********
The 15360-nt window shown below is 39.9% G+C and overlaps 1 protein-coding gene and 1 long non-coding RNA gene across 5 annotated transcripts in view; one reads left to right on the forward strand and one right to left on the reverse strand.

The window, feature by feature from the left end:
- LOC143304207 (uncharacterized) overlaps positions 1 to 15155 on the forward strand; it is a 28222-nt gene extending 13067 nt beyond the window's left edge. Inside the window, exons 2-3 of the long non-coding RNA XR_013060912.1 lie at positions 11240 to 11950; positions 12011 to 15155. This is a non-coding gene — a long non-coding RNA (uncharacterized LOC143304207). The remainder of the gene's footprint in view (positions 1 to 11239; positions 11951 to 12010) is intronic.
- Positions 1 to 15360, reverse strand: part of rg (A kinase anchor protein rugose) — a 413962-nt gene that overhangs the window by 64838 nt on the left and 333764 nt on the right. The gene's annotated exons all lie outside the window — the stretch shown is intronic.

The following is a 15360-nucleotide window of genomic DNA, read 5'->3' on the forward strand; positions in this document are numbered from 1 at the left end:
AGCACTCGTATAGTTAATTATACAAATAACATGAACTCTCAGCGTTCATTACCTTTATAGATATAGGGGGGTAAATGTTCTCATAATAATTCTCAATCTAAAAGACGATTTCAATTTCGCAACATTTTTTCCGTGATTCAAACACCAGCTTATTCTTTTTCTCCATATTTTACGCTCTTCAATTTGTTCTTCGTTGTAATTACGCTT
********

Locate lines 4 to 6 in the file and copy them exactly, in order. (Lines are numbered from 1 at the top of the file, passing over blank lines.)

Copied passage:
- Positions 1 to 15360, reverse strand: part of rg (A kinase anchor protein rugose) — a 413962-nt gene that overhangs the window by 64838 nt on the left and 333764 nt on the right. The gene's annotated exons all lie outside the window — the stretch shown is intronic.

The following is a 15360-nucleotide window of genomic DNA, read 5'->3' on the forward strand; positions in this document are numbered from 1 at the left end:
AGCACTCGTATAGTTAATTATACAAATAACATGAACTCTCAGCGTTCATTACCTTTATAGATATAGGGGGGTAAATGTTCTCATAATAATTCTCAATCTAAAAGACGATTTCAATTTCGCAACATTTTTTCCGTGATTCAAACACCAGCTTATTCTTTTTCTCCATATTTTACGCTCTTCAATTTGTTCTTCGTTGTAATTACGCTT